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Breath of the Spirit

Pastoral, Liturgical, Teaching, and Social Justice Moments brought to you by DignityUSA.

Breath of the Spirit is our electronic spiritual and liturgical resource for our members and potential members. Nothing can replace your chapter or other faith community but we hope you will find further support here for integrating your spirituality with your sexuality and all the strands of your life.

If we refuse to make his dreams our dream, we’re destined to one day go out of the same world we originally entered. Nothing will have changed for the better because we were part of this world.


Wisdom 12:13, 16-19
Romans 8:26-27
Matthew 13:24-43

One of Ed Hays’ best-known stories – in his classic book Twelve and a Half Keys – concerns a young man encountering the devil one night on a movie theater parking lot. At first he thinks Satan’s there to buy his soul. But the devil quickly assures him he has warehouses full of souls; he doesn’t need another one. He’s interested in buying his dreams. If he can make that deal, he can change the future of the world.
Fortunately the young man refuses to sell.
But Ed hit on something with which our sacred authors can identify. Once we give up on our dreams, we’re giving up on changing our world for the better.
I often remind my students that the early Christian community is more concerned with having the faith of Jesus than in acquiring faith in Jesus. That’s a whole new faith ballgame. Both the historical and gospel Jesus’ faith is unique; it revolves around transforming our world by giving ourselves for others. If we refuse to make his dreams our dream, we’re destined to one day go out of the same world we originally entered. Nothing will have changed for the better because we were part of this world.
The main problem dreamers encounter is time. It constantly whittles away our hopes and plans for a better world. Things just never seem to turn out when and in the way we expect. It’s simply a lot easier to eventually “sell” our dreams and go with the flow.
As a priest for over 52 years, I can certainly vouch for that sellout. It was symbolic that on the morning I was ordained in St. Peter’s Basilica in Rome, I and my family had to weave our way under the scaffolding set up to hold the seats for the Vatican II participants. The dreams generated in that Council undoubtedly became the dreams of the majority of my North American College class of 1965. We envisioned a church quite different from the one in which we were being ordained.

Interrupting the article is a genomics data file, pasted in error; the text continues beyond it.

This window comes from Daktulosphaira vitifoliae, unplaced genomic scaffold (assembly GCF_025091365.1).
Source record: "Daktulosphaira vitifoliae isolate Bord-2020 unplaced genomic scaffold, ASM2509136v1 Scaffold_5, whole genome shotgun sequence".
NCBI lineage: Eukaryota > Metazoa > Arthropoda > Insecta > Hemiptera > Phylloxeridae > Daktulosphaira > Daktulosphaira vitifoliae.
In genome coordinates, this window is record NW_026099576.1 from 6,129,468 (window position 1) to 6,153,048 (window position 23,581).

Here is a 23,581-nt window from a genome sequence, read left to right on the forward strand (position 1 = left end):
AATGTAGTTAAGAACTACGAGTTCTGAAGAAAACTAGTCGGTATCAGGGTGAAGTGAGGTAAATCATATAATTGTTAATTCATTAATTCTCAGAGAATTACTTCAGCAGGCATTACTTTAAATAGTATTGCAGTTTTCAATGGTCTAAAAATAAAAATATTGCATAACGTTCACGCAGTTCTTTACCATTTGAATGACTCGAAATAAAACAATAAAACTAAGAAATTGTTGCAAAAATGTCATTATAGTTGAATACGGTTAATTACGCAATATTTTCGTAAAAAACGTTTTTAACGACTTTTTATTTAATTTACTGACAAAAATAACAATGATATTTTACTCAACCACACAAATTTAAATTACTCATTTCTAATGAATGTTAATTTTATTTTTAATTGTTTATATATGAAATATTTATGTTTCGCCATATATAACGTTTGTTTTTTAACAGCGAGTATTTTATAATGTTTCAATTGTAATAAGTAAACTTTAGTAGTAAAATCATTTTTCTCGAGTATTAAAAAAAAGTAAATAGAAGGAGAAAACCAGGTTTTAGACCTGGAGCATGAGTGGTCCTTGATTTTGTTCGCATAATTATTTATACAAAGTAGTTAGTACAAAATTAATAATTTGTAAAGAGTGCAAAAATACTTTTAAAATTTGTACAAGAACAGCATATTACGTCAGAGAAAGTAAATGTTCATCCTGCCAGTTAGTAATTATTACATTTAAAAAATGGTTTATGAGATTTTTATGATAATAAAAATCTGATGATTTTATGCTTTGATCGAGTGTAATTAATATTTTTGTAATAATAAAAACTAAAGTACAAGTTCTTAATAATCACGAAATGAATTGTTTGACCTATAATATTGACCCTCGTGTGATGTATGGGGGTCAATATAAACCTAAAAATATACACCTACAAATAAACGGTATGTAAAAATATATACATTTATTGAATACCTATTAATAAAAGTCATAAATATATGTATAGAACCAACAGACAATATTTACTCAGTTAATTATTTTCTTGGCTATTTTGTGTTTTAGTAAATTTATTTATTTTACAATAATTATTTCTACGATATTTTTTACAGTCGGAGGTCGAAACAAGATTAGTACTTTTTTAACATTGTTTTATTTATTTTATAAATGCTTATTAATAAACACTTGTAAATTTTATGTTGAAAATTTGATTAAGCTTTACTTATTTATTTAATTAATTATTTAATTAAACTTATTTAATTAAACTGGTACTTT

For a while some of those dreams came true. Yet it was always a struggle. Eventually many of my priest brothers felt forced to leave the active ministry in order to realize those dreams. And especially after the 1978 Vatican regime change, most of our dreams were officially plowed under. Getting back to the faith of Jesus was put on the church’s back burner. For the sake of our ecclesiastical careers, or just to get some peace in our lives, lots of us mid-60s priests kept our souls, but sold our dreams for less than 30 pieces of silver. The fight just wasn’t worth it anymore.
Perhaps that’s one of the reasons Matthew’s Jesus clicks off three parables about patience in today’s gospel pericope. Echoing the Wisdom author’s call for hope, Matthew is convinced we Christians are always going to have to deal with weeds in our fields. We’re never going to be working in ideal situations or relating to ideal people. Yet no matter our imperfect day and age, we’re always to be “righteous” – to constantly build right relationships with God and those around us.
Following Paul’s advice to the community in Rome, we have to learn to accept our own weaknesses, confident that God’s Spirit always knows who we actually are. Jesus’ dreams might be as minute as a mustard seed or a cake of yeast. Yet if we weak ministers of his words and actions abandon those dreams, the next generation of dreamers will have to wait even longer for the world to change.

Who knows what tomorrow will bring for those who continue to dream? I personally never thought I’d live long enough to experience a Pope Francis. Yet . . . .




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